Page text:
Quick question: Is financial dishonesty a deal breaker in a relationship?

Last year, around this time i made a new friend. She was wife of another recently made friend who ran a business close to where I worked. We became fast friends because we realised we shared many things in common. For one thing we shared a similar name and we came from the same place and lived in the same place. Kindred spirits.
We had many conversations on the evenings we drove home together, like new friends usually do. And also like most new girlfriends do, we like to talk about men and share our love-hate relationship with these very special creatures. I was at the time out of a not-so-great relationship and presently just dating different people.
She told me to make my decision to settle down carefully, that it would take more than love to keep us together once i made my decision. Of course i was doing my best to not roll my eyes and think how every newly married woman thinks they are an expert on marriage these days.
She went on to tell me about that after a ten-year relationship that had had its share of ups and downs, a normalcy, she claims, she walked away, met her husband and within a year was married.
“And i think i made a mistake”. She said, while she kept her eyes on the road.

Of course i don’t think that was what anyone would be expecting to hear. On reflex, I asked, “What? Why would you say that?”
The story I was about to hear pretty close to what i usually watch on IDX, “Who did i marry?” I have said this before, haven’t i? A love story that fast turned sour once it was pretty clear that it was built on lies and half-truths. For an hour and half, i stared, gaping at this beautiful lady who was obviously carrying a lot of unanswered questions and baggage around. So i’ll cut the drama and go straight to a few facts i learned about her marriage from the conversation.

– He lied about how much he was earning
– He lied about how much more he had and how much he was making.
– He owed months of rent for his office space and home.
– He had debtors in his ear 24/7

“For me, I was just playing my part, Maame, I furnished the house we lived in. The furniture, the beds, the curtains, the fridge, because I thought I was helping my husband. But he really didn’t have anything. He was just putting on a show so I could marry him.”

Ever heard this thing before? Well, these days i keeping hearing more of it. So really how open should you be about your finances with your partner before you settle down? Are most men averse to telling their partners how much they earn and are women unwilling to ask? Is it ok to consider your income and finances personal and separate? What are the right questions to ask and when do you know it’s a deal breaker ?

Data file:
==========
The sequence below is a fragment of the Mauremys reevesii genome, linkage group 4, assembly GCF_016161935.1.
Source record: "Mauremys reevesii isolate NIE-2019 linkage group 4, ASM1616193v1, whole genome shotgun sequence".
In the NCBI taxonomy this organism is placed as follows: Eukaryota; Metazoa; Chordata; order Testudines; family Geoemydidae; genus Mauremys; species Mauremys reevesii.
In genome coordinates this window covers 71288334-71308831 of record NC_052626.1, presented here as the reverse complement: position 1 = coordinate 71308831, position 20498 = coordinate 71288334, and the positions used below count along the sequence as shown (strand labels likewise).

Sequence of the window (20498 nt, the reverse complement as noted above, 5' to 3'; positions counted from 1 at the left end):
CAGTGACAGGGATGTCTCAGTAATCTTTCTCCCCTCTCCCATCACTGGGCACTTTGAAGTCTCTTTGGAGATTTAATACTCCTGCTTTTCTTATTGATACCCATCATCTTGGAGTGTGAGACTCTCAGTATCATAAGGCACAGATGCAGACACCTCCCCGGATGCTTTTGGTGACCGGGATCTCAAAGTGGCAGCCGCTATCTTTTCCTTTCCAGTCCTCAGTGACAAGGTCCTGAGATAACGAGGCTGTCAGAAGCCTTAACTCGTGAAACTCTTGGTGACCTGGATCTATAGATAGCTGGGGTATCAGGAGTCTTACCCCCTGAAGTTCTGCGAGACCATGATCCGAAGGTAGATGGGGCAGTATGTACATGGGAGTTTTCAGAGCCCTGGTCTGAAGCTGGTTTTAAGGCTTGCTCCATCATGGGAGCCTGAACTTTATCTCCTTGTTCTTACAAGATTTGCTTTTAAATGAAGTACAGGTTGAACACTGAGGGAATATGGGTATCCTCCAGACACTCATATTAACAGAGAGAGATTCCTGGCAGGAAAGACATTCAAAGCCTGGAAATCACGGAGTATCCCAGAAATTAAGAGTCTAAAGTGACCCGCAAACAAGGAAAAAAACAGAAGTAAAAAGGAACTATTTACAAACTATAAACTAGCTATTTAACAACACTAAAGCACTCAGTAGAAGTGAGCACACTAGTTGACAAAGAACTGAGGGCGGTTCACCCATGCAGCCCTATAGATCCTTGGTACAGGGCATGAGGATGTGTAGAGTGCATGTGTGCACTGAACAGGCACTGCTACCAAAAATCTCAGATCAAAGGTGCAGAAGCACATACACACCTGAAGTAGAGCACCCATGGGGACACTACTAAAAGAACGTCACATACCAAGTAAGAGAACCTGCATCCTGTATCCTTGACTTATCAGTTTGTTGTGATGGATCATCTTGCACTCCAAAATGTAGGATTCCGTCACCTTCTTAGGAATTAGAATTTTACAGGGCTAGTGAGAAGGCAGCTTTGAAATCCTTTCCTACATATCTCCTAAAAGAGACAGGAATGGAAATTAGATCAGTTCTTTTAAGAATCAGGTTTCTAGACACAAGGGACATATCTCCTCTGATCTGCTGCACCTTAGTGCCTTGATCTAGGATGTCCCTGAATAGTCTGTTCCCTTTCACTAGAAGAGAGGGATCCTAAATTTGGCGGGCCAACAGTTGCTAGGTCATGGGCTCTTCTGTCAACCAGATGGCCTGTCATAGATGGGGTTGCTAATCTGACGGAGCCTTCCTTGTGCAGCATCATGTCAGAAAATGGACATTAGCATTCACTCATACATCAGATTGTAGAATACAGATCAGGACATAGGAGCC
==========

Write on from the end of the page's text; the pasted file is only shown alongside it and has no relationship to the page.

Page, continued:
I’d love to hear your thoughts on this! Thanks!

4 Comments Add yours

  1. J.Phoenix says:

    Hi. Long time reader, first time commentator. So first of, I don’t get the point of hiding finances from your significant other especially when you’re going to get married. I think in Ghana, men are always assumed to be the breadwinners in any relationship. So if a guy makes less than his girlfriend, it seems like a sense of shame.

    But if you’re dating casually, I don’t really think you should dive deep into finances. Now, if the guy keeps insisting on you always paying when you go out, that might be a red flag….

    I think couples should go deep into finances when it seems like there’s marriage coming up or you guys are deciding to live together. All in all, honesty is always best in a relationship.

    Thanks. I’ll hang up and listen to your feedback.


  2. Thanks for your feedback Joe! The truth i know do how much recklessness in finances can cause a family’s stability. Personal experiences. I guess it’s a tough place to be when you are young and just a few years in the marriage. You don’t know if it will change, you don’t know if its enough to leave. In a relationship , you’re definitely right, you have to watch the ways we both spend money. There’s a lot to observe from habits and decisions


  3. Kweku Otchere says:

    Hi Ky,

    I enjoy reading your posts. Marriage is a union and for that union to thrive, each partner must be open and transparent. Finance is a strong pillar in every marriage. In any case, a man and woman will have to eat or find shelter and this requires money.

    For a couple who agree to get married, each person must state clearly what they earn and make known their debt exposure if any. How long can you keep that debt away from your spouse? How long can you sustain the lie of earning 10,000 euros instead of 700 cedis? Gradually the truth will lay bare. If you earn 10k euros, then let’s take our son to a 3,000k euro/term crèche! Then that’s when the issues erupt.

    When both of you know from the word GO, that at the end of the month what you expect to bring home is a total of 1,000 Ghc then you know what expenditure you can or cannot make. However if you tell me you earn soo much, you are only sending the marriage into a ditch and you don’t love me.

    I prefer to let my spouse know every penny I can make so that you don’t expect me to be able to afford a luxury holiday in Dubai every month in a 5-star hotel. Let’s be mindful, marriage is built on love, and love is made through the brick of trust!

    Don’t celebrate non-existing glories, create them!


    1. This is a whole post on its own and a very good one at that! Honesty is fundamental! Thank you for sharing your thoughts!


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